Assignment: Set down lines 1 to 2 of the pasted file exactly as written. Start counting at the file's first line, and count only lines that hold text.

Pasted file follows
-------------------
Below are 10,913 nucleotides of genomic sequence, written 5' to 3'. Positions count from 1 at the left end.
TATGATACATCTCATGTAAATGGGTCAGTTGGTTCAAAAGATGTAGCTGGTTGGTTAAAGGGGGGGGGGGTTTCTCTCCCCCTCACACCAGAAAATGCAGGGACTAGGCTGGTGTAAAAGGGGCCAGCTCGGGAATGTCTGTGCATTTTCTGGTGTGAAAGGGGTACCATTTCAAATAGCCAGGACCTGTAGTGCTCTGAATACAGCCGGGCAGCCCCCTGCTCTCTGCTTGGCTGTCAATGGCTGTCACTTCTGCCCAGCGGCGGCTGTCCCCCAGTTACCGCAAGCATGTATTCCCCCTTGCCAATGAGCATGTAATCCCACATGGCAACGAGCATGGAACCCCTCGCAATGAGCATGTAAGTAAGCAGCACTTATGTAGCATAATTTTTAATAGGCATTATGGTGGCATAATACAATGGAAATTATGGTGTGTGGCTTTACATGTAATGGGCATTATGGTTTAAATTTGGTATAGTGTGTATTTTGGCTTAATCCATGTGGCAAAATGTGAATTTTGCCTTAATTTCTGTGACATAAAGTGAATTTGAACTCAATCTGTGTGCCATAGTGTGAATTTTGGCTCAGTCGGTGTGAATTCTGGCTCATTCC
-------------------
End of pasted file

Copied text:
Below are 10,913 nucleotides of genomic sequence, written 5' to 3'. Positions count from 1 at the left end.
TATGATACATCTCATGTAAATGGGTCAGTTGGTTCAAAAGATGTAGCTGGTTGGTTAAAGGGGGGGGGGGTTTCTCTCCCCCTCACACCAGAAAATGCAGGGACTAGGCTGGTGTAAAAGGGGCCAGCTCGGGAATGTCTGTGCATTTTCTGGTGTGAAAGGGGTACCATTTCAAATAGCCAGGACCTGTAGTGCTCTGAATACAGCCGGGCAGCCCCCTGCTCTCTGCTTGGCTGTCAATGGCTGTCACTTCTGCCCAGCGGCGGCTGTCCCCCAGTTACCGCAAGCATGTATTCCCCCTTGCCAATGAGCATGTAATCCCACATGGCAACGAGCATGGAACCCCTCGCAATGAGCATGTAAGTAAGCAGCACTTATGTAGCATAATTTTTAATAGGCATTATGGTGGCATAATACAATGGAAATTATGGTGTGTGGCTTTACATGTAATGGGCATTATGGTTTAAATTTGGTATAGTGTGTATTTTGGCTTAATCCATGTGGCAAAATGTGAATTTTGCCTTAATTTCTGTGACATAAAGTGAATTTGAACTCAATCTGTGTGCCATAGTGTGAATTTTGGCTCAGTCGGTGTGAATTCTGGCTCATTCC